13:02 Speaker 7: The culture, the prison culture itself does not allow for men to talk about their children in a intimate way. And what this had done is we came together collectively to talk about our parenting, and not only our parenting skills, but also if we had parents in our own lives, and what that led to is dealing with issues of the heart.

13:26 Speaker 8: I believe wholeheartedly that one of the primary reasons that people are imprisoned is because they simply don’t know how to ask for help.

13:33 Speaker 9: As criminals, I think the top ingredient to be a criminal, you have to be selfish. You don’t think about anybody else when you’re committing these crimes. The first thing that you… To be effective father, friend, associate of any type, you have to remove that element. And this is the first thing that those gentlemen teach us, and we will see it.

13:53 Erik Vecere: Children who have involved fathers show more empathy, more pro-social behavior. They have better academic outcomes. They’re less likely to be abused. So there are a lot of things that we know that if we help these men be better dads and to be a better dad in their childs’ lives, that the child is gonna benefit. Many children of incarcerated parents display symptoms of post-traumatic stress disorder, which, normally, we think of military staff and personnel, something that severe. But what they’re finding is that there are lot of very similar outcomes and behavioral issues.

14:39 Matt Duhamel: The Richmond Virginia City Jail, they’ve implemented the program, this 12-week program. Is it 12 weeks?

14:47 Erik Vecere: It is, yeah.

14:48 Matt Duhamel: Okay. So, they seemed like they’re doing some innovative things. They even recently had, which I was really surprised, a father-daughter dance, where… In the visiting room, I guess, and the inmates were dressed up in suits and everything. And just a lot of emotion there, crying, a very powerful moment. But with that said, are you finding some resistance in the correctional facilities when you’re trying to implement this program?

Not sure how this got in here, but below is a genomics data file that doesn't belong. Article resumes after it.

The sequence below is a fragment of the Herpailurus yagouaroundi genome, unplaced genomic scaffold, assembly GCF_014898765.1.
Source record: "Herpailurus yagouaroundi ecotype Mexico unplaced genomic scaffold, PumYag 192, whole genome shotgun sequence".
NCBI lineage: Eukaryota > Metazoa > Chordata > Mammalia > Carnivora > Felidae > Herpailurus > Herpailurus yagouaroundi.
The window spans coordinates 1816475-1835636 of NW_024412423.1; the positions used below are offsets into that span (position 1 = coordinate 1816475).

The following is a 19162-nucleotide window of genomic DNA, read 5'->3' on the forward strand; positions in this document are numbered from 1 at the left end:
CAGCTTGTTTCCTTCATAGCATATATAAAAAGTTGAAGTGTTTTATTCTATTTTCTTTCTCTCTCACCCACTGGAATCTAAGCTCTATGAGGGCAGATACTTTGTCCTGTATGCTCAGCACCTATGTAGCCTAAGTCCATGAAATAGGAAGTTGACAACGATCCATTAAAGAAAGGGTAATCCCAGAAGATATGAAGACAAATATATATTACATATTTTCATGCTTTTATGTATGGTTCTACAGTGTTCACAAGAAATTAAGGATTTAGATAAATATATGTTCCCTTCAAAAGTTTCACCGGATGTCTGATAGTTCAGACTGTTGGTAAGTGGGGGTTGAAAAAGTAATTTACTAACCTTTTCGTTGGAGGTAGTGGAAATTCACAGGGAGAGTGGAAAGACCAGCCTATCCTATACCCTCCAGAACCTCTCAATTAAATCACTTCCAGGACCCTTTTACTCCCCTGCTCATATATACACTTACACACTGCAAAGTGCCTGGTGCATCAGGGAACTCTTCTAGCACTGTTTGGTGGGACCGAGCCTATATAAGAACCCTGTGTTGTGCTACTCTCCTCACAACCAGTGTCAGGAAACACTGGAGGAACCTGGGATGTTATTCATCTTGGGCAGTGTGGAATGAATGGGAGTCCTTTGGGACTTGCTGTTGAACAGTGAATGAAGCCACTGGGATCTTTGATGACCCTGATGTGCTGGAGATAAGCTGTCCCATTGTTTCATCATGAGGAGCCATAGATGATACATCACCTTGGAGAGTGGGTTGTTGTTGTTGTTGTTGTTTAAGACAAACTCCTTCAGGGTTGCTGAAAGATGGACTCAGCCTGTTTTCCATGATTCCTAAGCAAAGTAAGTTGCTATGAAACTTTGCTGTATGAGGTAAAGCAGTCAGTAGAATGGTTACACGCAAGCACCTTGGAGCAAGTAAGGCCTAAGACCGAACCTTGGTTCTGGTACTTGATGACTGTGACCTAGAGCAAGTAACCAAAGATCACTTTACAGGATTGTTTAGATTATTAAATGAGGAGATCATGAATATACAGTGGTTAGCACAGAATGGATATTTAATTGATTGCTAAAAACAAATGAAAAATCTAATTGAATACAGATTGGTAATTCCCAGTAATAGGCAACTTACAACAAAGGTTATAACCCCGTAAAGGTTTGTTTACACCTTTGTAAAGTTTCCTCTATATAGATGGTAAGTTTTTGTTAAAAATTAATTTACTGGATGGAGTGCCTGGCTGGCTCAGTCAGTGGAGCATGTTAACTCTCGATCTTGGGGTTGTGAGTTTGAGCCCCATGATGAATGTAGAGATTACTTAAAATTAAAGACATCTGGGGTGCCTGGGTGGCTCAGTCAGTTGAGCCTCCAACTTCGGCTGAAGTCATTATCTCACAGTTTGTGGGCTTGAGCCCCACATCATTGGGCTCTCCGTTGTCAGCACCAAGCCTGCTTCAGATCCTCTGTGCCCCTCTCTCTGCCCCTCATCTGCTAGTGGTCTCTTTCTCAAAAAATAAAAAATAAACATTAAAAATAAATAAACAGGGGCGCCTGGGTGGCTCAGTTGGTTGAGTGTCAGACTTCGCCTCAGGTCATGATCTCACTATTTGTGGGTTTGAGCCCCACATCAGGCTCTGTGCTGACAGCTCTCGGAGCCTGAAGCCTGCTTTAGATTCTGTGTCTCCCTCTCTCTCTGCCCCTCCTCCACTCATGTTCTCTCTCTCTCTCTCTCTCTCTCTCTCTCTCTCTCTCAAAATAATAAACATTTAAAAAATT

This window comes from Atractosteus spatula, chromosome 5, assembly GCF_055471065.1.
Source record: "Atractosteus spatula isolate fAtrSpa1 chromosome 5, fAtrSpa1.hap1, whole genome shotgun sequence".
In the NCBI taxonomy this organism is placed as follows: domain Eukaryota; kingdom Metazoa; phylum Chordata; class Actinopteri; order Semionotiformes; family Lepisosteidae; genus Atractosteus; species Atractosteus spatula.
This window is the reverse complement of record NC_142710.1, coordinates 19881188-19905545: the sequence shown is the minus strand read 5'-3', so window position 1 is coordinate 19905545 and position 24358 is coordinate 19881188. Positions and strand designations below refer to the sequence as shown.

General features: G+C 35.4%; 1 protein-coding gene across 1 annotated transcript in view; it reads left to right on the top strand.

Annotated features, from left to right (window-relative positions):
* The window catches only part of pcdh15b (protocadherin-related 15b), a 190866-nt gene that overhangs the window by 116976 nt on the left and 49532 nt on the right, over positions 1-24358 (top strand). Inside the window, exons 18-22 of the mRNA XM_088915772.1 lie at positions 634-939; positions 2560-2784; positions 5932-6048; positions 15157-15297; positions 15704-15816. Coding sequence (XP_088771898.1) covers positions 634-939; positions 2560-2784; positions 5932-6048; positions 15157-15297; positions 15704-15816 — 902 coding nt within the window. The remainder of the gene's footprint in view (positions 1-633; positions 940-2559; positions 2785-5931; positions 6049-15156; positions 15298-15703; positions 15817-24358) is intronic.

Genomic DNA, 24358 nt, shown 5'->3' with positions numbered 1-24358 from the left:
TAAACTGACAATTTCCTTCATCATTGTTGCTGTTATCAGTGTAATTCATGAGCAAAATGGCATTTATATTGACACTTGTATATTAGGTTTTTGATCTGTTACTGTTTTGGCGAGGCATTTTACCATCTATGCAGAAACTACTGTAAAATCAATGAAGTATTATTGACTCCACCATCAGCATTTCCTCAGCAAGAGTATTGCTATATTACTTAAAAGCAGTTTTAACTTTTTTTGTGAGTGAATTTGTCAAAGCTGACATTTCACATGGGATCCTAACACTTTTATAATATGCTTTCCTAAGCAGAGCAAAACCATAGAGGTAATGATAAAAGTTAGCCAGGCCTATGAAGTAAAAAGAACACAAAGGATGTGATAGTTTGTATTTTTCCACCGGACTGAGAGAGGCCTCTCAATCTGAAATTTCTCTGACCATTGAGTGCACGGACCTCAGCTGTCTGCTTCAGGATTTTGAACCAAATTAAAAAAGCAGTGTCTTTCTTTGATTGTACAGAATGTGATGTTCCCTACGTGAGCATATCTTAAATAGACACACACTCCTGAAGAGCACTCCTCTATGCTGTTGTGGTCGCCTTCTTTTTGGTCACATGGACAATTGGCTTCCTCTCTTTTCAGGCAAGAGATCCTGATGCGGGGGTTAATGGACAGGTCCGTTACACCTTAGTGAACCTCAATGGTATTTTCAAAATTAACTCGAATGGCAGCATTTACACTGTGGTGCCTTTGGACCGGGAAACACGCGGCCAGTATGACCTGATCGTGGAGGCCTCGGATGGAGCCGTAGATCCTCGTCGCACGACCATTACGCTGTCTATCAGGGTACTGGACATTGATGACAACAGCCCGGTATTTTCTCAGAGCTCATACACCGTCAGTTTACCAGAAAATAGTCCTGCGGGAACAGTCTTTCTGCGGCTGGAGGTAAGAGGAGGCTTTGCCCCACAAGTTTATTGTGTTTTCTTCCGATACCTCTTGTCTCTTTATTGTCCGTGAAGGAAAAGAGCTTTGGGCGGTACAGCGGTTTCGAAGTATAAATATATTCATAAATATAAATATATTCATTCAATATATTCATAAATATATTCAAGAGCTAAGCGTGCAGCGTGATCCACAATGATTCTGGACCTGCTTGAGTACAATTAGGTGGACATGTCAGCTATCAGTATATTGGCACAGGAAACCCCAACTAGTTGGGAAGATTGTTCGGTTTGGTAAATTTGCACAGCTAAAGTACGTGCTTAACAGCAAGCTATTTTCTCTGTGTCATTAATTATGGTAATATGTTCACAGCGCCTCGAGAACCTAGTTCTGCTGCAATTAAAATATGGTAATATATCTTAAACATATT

15:22 Erik Vecere: Yes. In some cases. Now, every facility has its own culture. And even if you’re comparing Department of Corrections within the same state, [chuckle] the different facilities are at different areas of the continuum of what… They’re like the stages of change or stages of adoption that we all are on. But depending on the leadership of that particular facility, we do find different levels of resistance. And in some cases, a little more than others. On average, though, I will say that the vast majority of correctional facilities are starting to move more towards a rehabilitative kinda mentality. Whereas in the past, it was very much like, “This is their punishment. We’re about making sure that they fulfill their sentence, and that staff and inmates are safe.” Those were like their two primary… That nobody escapes, and that people are safe, pretty much. And everything else was secondary. But what we are seeing now is the pendulum is swinging a bit, where most facilities have some level of intervention, or case management services, or things that help these men with some areas. Because, let’s face it, the vast majority of these men are going to be re-entering into our communities again, at some point.

16:54 Matt Duhamel: And then I don’t know if I heard you correctly. People that have been in prison, like myself, and the millions of people, can actually facilitate a program after they’re released? And work within the community on the InsideOut Dad Program?

17:11 Erik Vecere: Yes, yes. You could… You could very easily become trained. We don’t require that people are formally trained on our curriculum in order to facilitate it. We recommend it, but it’s not required. So technically, you could just purchase the InsideOut Dad Curriculum Kit from our resource center, and then partner with your local correctional facilities and say, “Hey, I’m willing to come in to do you a group with incarcerated fathers.” Or you could do it out in the community. We do have a community-based program called “24/7 Dad,” which is the community-based version of InsideOut Dad. And both of those programs, by the way, are considered evidence-based, because we do have studies that used a control and an intervention group. So, by the strictest standards of evidence-based, it does show that both of these programs, InsideOut Dad and 24/7 Dad, do have a positive impact on these fathers’ ability to have fathering skills, to increase their fathering knowledge, and to change their behavior management strategies. In other words, to create better habits to be a better dad. So, you could use either of those programs, either right out of the box, or you could receive a training on them as well.

18:44 Matt Duhamel: I definitely wanna look into that because as I mentioned, it was difficult for me to lose contact with my daughter and I… When I was there, it was just like, “I wanna help other fathers,” and I created that ebook, and I wanted to implement this program, but as we know, it’s a huge problem, fathers in prison. Since 1991, the stats I have has grown 79%. Once again, your website is, and people can go on there and get the information that they need regarding these different programs. Thank you.

19:20 Erik Vecere: Thank you, have a good day.

19:21 Matt Duhamel: And join me next week for another episode on Solitary Nation, where we talk about a variety of issues on the criminal justice system. My name is Matt Duhamel. Thank you.